Frontier Airlines' plan to grow its network by 21 cities
while introducing 85 new routes by next summer can be viewed as both a
strategic change of direction and a message to Wall Street ahead of an initial
public stock offering, analysts said.
"They're in the process of preparing for an IPO, and I
think what they want to show is that they can reliably grow nationally and have
a much bigger footprint than they have had in the past," said aviation
analyst Bob Mann of R.W. Mann and Co. "If they can demonstrate that, it is
a good story for a road show."
Frontier, an ultralow-cost-carrier (ULCC), put 49 new routes
on sale last week and said it would begin selling tickets for another 36 routes
by next spring. Meanwhile, the company said that it will return to 16 cities
that it had previously served and offer service for the first time in Buffalo,
N.Y.; Charleston, S.C.; Jacksonville, Fla.; Ontario, Calif.; and Pensacola,
When the expansion is complete, Frontier will fly 314 nonstop
routes and serve 82 cities that the airline said account for 90% of the U.S.
The expansion announcement comes on the heels of Frontier's
March 31 filing with the Securities and Exchange Commission (SEC) in which it
declared its planned IPO with a maximum aggregate offering price of $100
The airline, which since 2013 has been owned by Indigo
Partners, has not said when it will go public.
Since purchasing Frontier from Republic Airways, Indigo has
transformed the carrier from a mainly Denver-centric carrier to one with a
national point-to-point network. In December 2013, 90% of Denver flights
touched down or flew from Denver. That figure was halved to 45% by the end of
last year, the company said in its March SEC filing.
But with last week's announcement, Frontier appears to be
putting renewed emphasis on its home airport as a connecting hub. Twenty-one of
the 85 new routes will serve Denver, and all of those routes will go between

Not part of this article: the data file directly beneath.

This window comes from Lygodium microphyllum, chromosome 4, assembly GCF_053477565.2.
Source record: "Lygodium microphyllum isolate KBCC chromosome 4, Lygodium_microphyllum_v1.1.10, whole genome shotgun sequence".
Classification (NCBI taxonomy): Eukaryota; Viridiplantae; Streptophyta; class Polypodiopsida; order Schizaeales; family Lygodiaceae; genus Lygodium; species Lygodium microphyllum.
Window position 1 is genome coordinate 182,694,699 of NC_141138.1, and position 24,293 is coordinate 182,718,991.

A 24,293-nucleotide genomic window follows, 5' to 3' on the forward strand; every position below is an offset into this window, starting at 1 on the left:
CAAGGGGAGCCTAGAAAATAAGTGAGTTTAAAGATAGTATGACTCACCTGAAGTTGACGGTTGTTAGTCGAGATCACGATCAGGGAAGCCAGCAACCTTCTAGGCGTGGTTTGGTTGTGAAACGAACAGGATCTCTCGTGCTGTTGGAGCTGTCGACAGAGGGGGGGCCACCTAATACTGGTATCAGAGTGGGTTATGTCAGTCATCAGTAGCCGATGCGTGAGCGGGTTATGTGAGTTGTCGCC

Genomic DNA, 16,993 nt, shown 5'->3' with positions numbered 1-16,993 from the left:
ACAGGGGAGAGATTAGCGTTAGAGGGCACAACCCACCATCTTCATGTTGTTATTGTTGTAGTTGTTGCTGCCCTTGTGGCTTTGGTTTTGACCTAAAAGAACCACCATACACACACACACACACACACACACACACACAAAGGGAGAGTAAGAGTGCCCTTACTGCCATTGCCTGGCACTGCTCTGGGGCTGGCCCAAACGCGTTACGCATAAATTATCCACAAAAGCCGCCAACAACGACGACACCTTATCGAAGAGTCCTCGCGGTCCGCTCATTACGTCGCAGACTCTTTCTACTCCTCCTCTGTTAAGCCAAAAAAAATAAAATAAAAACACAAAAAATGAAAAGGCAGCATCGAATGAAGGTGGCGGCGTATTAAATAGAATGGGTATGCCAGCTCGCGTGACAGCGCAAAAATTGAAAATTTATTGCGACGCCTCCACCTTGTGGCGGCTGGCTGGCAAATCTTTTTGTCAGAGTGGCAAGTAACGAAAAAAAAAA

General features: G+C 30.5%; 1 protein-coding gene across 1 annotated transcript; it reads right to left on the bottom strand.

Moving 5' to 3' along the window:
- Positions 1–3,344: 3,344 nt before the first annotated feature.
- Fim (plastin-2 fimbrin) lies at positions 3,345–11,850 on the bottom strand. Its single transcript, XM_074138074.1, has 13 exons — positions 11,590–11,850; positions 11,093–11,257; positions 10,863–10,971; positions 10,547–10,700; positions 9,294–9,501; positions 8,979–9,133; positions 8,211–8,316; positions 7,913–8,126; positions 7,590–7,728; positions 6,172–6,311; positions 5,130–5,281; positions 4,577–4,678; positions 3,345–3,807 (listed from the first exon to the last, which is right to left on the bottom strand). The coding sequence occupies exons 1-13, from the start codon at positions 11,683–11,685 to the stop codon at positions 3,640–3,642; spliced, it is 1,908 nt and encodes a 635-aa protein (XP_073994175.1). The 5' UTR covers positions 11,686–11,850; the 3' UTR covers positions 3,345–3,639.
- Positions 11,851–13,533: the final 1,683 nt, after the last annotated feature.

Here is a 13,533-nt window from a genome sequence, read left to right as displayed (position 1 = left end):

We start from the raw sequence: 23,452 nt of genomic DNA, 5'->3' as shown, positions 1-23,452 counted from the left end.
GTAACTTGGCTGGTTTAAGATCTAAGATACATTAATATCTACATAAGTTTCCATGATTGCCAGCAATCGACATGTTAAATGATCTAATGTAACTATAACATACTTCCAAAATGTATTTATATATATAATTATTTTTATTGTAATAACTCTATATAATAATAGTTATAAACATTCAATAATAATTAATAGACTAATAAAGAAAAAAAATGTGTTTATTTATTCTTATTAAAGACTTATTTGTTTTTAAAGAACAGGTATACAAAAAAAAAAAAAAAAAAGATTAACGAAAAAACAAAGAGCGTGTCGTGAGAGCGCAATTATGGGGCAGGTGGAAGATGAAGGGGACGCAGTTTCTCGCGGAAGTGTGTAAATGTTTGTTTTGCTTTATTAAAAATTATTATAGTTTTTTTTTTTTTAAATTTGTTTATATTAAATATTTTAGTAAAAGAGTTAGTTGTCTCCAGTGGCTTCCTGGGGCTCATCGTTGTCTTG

the Mile High City and one of Frontier's new destinations.
"Customers will benefit not only from the broad new
selection of nonstop routes, but our growing network will provide more than
1,000 new connecting route options," Frontier CEO Barry Biffle said in a
statement. "By taking advantage of our natural share of connecting
passengers, we can offer our low fares to even more of America. This is
particularly important through our largest hub and our home in Denver."
Frontier did not respond to an interview request last week.
Airline Weekly managing partner Seth Kaplan said that in
placing a renewed emphasis on connecting traffic, Frontier is reacting to
changing conditions in the domestic airline industry.
Until recently, Frontier and fellow ULCC Spirit Airlines
were able to expand by connecting big cities that had no low-cost service. But
over the past two years especially, legacy carriers Delta, American and United
have begun competing aggressively with the ULCCs on such routes. They lowered
prices in many markets, for example, and all three carriers now sell highly
restricted basic economy seats at prices below their economy seats. United and
Delta are selling basic economy fares across their entire domestic networks.
The newfound price competition on direct routes, Kaplan
said, has made such markets less profitable, and therefore has made connecting
routes more appealing by comparison.
"United and the majors figured out how to compete
effectively against these airlines in the big markets, and so they will go on
into the smaller markets," Kaplan said of the ULCCs.
"I do think that Frontier would rather be flying
high-volume leisure routes than connecting people between Boise and Louisville,"
he said. "But if you're United and you're the best connection out of
Boise, you don't love an airline with lower operating costs coming into those
In surprisingly pointed comments during United's earnings
call last week, president Scott Kirby celebrated Frontier's expansion
announcement, calling it a sign that the ULCC's move to a point-to-point
business model has failed.
"They're now competing on our turf and trying to be a
network carrier in Denver," Kirby said. "That is a battle I guarantee
you United will win."
But Mann said Frontier's expansion will go well beyond
Denver, suggesting that it is moving toward a hybrid model in which it runs a
combination of point-to-point routes and connecting routes through its Rocky
"You fly point-to-point where there is an opportunity
to make a return on capital," he said. "And you have a big enough
operation, assuming you are reliable, to make Denver work as a connecting hub."
On the point-to-point end, Frontier beefed up its Florida
network, including 11 new routes from Tampa, nine from Miami, six from Fort
Myers, two from Jacksonville, one from West Palm Beach and one from Pensacola.
The carrier will also expand service from Austin and Islip,
N.Y., by eight routes each.
A key to making the hybrid model work is operational
reliability, Mann said, especially in and out of Denver, where passengers will
On that front, Frontier faces challenges. In the 12 months
that ended in May, the carrier had an on-time performance of 73.9%, 10th out of
the 12 airlines monitored in the DOT's monthly Air Travel Consumer Report.